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Posted by on Feb 16, 2011 in Featured Maps, London, R Spatial, Visualisation | 6 comments

Mapping London’s Population Change 1801-2030

Mapping London’s Population Change 1801-2030

Buried in the London Datastore are the population estimates for each of the London Boroughs between 2001 – 2030. They predict a declining population for most boroughs with the exception of a few to the east. I was surprised by this general decline and also the numbers involved- I expected larger changes from one year to the next. I think this is because my perception of migration is of the volume of people moving rather than the net effects on the baseline population of these movements. I don’t envy the GLA for making predictions so far into the future, but can understand why they have to do it (think how long it took initiate Crossrail!). Last year I produced a simple animation showing past changes in London’s population density (data) and it provides a nice comparison to the above. In total I have squeezed 40 maps on this page! Technical Stuff These maps were all produced to demonstrate the mapping capabilities of R. The first uses ggplot2 (plus classInt + RColorBrewer) and is based on some code...

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Posted by on Jan 7, 2011 in Featured Maps, London, Visualisation | 4 comments

Boris Bikes/Barclays Cycle Hire Average Journey Times

Boris Bikes/Barclays Cycle Hire Average Journey Times

The visualisation above shows the average relative duration of Boris Bikers’ weekday journeys over a 4 month period at hourly intervals. For each time step the average journey time (in seconds) from each docking station has been calculated.This information is interesting because it shows the preference for short journeys around the City of London, whilst people on the outskirts of the the scheme (especially to the west) take longer journeys. I also like the the fact that journey times around Soho and the West End are longest around 23:00- perhaps correlating with the number of after-work drinks consumed. In one visualisation you get to see the changes in the cyclists behaviour- from the early morning commuters through to the late night cruisers The data come from Transport for London’s recent release of 1.4 million Barclays Cycle Hire journeys to their developers area (thanks to this FOI request). The data are said include all the journeys between 30 July 2010 and 3 November 2010, except those starting between midnight and...

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Posted by on Jan 3, 2011 in R Spatial | 9 comments

Exporting KML from R

Exporting KML from R

Google Earth has become a popular way of disseminating spatial data. KML is the data format required to do this. It is possible to load almost any type of spatial data format into R and export it as a KML file. In my experience R seems much quicker at doing this than many well-known GIS platforms, such as ArcGIS. The worksheet below explains how. Data and Package Requirements: London Cycle Hire Locations. Download. Install the following packages (if you haven’t already done so): maptools, rgdal (Mac users may wish to see here first). Click here to view the tutorial...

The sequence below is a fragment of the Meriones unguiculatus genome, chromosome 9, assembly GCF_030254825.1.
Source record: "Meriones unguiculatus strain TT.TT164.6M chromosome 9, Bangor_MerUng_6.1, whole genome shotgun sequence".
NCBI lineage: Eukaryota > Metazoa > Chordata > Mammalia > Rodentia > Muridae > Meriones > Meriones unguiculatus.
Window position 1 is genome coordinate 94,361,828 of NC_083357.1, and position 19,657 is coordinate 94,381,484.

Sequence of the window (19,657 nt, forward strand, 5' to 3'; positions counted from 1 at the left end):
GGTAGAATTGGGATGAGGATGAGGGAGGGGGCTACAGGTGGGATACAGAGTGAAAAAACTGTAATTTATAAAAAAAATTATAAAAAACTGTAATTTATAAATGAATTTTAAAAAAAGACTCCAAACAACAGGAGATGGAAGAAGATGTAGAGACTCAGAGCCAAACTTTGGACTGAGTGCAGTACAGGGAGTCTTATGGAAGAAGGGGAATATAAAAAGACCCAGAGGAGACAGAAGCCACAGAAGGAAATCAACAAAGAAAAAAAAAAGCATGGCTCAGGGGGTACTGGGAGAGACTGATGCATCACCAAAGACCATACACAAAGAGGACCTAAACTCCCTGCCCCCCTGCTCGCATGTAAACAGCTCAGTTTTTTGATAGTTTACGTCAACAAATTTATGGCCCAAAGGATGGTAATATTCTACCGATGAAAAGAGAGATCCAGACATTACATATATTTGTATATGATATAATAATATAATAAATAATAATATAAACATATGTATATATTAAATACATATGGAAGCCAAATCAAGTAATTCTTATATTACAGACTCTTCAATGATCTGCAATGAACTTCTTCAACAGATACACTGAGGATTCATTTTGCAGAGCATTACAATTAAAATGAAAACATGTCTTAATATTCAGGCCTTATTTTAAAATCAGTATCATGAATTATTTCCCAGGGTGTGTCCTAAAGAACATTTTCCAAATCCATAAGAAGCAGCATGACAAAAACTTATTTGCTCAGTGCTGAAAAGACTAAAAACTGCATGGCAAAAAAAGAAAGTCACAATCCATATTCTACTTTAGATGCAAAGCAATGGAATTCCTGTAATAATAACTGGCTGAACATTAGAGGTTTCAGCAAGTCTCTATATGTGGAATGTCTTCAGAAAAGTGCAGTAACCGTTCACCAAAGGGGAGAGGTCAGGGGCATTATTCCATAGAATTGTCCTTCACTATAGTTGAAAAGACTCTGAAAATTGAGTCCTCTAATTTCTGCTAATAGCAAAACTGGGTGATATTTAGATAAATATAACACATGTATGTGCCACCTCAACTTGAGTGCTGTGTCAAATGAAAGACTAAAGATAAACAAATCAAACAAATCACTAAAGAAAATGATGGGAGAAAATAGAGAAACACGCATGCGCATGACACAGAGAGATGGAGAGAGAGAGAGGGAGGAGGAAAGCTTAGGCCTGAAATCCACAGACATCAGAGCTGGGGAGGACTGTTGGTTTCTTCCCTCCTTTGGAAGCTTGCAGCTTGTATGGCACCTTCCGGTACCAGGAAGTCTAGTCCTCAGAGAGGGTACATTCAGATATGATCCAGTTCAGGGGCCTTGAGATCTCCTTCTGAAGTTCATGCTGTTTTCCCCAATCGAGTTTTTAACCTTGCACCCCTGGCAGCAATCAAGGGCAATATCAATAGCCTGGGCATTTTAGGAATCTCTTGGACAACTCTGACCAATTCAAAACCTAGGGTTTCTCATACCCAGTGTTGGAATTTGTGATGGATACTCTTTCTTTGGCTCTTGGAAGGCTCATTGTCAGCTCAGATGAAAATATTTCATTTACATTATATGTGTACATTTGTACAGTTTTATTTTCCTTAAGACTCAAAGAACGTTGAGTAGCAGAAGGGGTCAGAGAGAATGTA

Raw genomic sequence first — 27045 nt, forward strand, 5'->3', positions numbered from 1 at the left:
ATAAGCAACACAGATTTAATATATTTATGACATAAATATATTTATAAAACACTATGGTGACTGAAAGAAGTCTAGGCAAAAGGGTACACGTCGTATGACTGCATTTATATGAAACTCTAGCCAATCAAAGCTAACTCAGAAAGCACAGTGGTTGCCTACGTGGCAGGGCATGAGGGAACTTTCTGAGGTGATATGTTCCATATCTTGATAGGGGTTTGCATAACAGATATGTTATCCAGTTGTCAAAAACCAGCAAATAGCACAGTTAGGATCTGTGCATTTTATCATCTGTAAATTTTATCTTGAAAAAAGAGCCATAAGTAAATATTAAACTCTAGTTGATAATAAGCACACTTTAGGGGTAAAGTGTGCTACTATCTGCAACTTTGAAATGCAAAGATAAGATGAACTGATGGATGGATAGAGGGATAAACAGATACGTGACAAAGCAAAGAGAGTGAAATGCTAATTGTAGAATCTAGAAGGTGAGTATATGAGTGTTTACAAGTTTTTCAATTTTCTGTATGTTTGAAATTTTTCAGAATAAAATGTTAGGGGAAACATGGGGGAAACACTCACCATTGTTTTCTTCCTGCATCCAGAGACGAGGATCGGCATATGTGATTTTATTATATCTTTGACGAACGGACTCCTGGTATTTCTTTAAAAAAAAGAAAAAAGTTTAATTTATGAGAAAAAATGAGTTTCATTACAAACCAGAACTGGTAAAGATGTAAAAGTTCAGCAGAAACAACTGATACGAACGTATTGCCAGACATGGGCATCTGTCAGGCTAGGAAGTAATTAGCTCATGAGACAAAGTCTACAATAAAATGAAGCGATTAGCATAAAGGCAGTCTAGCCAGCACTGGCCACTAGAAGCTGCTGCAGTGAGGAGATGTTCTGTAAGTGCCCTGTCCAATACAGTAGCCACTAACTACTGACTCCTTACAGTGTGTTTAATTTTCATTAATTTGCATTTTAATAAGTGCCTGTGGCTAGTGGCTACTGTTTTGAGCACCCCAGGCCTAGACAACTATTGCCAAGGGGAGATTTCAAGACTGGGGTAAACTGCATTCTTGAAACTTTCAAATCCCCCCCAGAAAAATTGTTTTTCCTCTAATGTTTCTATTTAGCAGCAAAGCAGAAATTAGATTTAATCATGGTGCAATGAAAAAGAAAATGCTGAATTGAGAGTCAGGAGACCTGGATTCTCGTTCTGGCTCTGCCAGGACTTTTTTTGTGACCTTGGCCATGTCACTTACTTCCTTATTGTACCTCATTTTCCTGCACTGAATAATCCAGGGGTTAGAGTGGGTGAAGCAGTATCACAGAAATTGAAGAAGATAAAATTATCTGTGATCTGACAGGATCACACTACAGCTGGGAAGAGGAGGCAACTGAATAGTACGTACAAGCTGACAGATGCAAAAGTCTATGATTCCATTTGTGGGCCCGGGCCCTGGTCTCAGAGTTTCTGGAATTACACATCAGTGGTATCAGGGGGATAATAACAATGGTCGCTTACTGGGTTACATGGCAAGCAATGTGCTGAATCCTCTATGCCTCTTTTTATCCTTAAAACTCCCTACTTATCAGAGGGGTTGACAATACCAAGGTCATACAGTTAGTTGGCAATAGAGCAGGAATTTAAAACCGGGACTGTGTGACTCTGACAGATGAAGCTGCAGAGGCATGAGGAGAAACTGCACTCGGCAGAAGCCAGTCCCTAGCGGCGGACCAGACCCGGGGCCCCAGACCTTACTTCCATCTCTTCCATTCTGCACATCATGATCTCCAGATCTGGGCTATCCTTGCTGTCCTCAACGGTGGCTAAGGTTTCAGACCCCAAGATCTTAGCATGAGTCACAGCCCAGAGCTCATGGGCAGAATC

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Posted by on Sep 8, 2010 in R Spatial, Resources | 6 comments

Clipping a Surface By a Polygon

Clipping a Surface By a Polygon

Background: A common function in standard GIS software enables users to create a raster surface and extract values or clip it based on a set of polygons. This may be used in cases where you want analysis to be constrained to within a town’s boundaries or a coastline. This tutorial will outline how to create a surface using kernel density estimation (KDE) and then clip the surface so that it is constrained within the City of London Boundary. Data Requirements: City of London Boundary Shapefile: Download (requires unzipping). London Cycle Hire Locations: Download. Install the following packages (if you haven’t done so already): sm, maptools.? Click here to view the...

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Posted by on Sep 7, 2010 in R Spatial, Resources | 2 comments

Writing a Spatial Function: The Location Quotient

Background: In some cases it is necessary to conduct the same analysis multiple times on either the same or different data. In such circumstances it is worth writing a function to simplify the code. In this example the location quotient provides a simple calculation easily written in to a function. The location quotient (LQ) is an index for comparing a region’s share of a particular activity with the share of that same activity found at a more aggregate spatial level (a good book on this kind of thing is Burt et al.). In this example we take a shapefile of London Boroughs that contains information on the population of each borough and the percentage of sports participation in each borough. In this case there is little point in calculating the LQ as the percentage alone would be more meaningful. The focus here is how to undertake the methods, not their appropriate use, or the validity of the results. Data Requirements: London Sport Participation Shapefile: Download (requires unzipping) Install the...

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